Palm oil inventories in Malaysia likely climbed to their biggest in nearly three years after rising production in the world's second-largest grower outpaced a recovery in export demand.
Stockpiles jumped about 8% in September from a month earlier to 2.26 million tons, according to the median of 10 estimates in a Bloomberg survey of analysts, traders and plantation executives. That would be the fourth straight monthly increase, lifting reserves to their highest since October 2019.
Bulging inventories and accelerating production have overshadowed robust shipments from Malaysia, spurring the worst quarterly slump in prices since 2008 and providing some relief for world food inflation.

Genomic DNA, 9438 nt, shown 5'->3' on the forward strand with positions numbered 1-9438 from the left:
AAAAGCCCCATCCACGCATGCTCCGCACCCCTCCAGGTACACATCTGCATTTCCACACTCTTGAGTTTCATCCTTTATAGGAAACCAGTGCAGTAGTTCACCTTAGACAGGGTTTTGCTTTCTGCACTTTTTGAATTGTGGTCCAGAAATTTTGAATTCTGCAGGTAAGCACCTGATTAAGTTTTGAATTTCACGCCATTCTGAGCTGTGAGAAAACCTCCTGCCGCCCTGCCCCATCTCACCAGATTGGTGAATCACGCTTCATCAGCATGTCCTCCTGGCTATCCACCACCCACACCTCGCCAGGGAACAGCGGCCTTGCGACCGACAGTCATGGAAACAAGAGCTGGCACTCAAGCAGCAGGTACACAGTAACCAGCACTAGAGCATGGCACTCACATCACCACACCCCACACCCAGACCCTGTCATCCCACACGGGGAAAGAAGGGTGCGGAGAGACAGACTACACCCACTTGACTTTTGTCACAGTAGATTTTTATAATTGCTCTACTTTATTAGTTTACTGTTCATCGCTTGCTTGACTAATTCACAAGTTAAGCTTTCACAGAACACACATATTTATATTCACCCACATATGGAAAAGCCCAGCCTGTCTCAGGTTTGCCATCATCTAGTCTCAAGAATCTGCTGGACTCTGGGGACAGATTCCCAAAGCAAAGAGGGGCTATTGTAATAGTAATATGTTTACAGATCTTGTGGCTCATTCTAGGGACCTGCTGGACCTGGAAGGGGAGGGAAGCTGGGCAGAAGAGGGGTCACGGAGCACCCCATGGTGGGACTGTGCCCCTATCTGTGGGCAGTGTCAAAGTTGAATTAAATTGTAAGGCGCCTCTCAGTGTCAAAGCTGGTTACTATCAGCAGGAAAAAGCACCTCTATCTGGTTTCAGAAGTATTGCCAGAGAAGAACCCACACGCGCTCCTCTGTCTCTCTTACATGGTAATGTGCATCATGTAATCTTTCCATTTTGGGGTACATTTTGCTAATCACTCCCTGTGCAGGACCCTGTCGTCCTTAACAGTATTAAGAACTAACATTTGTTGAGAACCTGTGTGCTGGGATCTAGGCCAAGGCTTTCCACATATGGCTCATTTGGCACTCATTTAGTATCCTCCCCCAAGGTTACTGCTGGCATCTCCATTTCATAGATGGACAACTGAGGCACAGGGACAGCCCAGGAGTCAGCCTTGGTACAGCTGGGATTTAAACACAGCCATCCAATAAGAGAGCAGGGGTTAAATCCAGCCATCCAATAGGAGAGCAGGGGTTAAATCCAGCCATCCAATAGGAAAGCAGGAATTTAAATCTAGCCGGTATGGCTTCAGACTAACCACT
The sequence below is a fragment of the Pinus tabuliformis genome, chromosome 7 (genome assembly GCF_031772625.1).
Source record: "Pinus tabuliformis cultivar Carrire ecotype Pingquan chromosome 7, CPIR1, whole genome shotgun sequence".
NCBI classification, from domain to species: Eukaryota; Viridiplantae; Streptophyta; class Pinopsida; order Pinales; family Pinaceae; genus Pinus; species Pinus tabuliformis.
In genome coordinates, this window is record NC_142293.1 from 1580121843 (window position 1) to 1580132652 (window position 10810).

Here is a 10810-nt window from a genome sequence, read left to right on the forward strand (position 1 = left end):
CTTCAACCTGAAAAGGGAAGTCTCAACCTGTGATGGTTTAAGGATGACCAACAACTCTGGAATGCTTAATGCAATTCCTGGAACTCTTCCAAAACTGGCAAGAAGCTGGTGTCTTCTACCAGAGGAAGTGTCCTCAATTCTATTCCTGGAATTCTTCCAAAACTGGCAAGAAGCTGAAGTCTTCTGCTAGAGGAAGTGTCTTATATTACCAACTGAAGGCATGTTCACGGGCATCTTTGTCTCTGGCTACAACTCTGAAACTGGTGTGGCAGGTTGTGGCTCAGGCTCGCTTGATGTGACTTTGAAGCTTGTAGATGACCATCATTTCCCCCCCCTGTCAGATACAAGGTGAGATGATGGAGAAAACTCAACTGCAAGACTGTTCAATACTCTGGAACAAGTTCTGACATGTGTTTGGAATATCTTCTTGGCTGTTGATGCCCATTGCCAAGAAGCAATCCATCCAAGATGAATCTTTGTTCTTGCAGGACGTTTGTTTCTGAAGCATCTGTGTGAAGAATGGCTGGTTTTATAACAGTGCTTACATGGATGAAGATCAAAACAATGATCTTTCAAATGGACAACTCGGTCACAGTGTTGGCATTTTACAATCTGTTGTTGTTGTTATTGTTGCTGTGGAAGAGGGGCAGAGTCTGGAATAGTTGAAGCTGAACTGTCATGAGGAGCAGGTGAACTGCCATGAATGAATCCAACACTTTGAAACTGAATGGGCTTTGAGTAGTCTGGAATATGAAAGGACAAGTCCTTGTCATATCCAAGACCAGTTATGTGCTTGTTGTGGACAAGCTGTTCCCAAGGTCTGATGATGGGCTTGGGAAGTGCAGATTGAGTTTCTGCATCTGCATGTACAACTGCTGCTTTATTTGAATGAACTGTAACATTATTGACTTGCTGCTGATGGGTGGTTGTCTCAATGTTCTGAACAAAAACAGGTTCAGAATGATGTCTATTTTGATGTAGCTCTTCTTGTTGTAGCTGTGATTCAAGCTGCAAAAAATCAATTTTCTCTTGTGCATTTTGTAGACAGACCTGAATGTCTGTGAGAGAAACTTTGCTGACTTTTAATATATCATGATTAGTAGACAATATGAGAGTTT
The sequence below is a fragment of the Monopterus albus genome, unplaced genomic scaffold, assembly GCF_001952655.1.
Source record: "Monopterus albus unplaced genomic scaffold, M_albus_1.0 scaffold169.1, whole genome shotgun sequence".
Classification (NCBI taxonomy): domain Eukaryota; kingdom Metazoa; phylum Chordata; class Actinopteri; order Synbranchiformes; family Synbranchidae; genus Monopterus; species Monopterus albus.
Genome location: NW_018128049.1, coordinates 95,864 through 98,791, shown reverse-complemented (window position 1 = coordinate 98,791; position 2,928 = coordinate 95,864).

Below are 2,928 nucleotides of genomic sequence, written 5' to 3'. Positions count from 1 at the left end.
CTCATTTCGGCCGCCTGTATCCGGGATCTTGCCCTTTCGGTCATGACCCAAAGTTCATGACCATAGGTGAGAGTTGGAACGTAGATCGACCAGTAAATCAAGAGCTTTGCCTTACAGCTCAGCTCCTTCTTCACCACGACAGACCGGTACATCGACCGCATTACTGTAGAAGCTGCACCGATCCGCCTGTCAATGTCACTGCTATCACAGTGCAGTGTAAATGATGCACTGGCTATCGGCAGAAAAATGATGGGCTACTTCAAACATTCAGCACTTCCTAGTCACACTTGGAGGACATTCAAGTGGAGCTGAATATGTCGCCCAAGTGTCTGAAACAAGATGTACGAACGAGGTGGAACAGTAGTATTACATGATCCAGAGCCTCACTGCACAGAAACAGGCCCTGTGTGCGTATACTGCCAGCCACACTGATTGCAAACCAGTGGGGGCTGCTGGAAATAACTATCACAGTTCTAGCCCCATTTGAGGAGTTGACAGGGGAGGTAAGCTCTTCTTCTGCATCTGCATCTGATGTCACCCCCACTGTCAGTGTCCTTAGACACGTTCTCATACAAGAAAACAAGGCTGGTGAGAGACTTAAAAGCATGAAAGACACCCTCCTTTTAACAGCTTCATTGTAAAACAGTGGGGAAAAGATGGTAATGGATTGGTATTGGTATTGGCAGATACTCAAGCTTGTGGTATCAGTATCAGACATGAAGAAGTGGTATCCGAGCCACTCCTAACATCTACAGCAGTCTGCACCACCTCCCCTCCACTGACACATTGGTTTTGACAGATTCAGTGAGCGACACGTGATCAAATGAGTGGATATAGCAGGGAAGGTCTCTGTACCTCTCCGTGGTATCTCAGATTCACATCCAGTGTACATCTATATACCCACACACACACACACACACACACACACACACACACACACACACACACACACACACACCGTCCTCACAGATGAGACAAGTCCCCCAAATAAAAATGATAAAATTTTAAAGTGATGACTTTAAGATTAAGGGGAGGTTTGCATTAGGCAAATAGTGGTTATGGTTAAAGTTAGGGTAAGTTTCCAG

Mounting concerns that a global recession will curb edible oil demand are also pressuring futures, even as the weak ringgit makes the oil more attractive to price-sensitive buyers.
Malaysia's production rose about 2.3% in September to a two-year high of 1.77 million tons, the survey showed, slowing from a 10% increase in August. Exports were seen jumping 7.7% to 1.40 million tons, the strongest since December.
Palm oil will remain volatile, said Sathia Varqa, owner of Palm Oil Analytics in Singapore.
"Rising supplies and macro headwinds are stacked against favorable export conditions of low cash offers, palm's wide discount to rival vegetable oils, the weak ringgit and declining freight rates," he said. Prices may swing between 3,300 ringgit ($710) and 3,700 ringgit a ton in October. Futures for December delivery traded at 3,596 ringgit on Tuesday.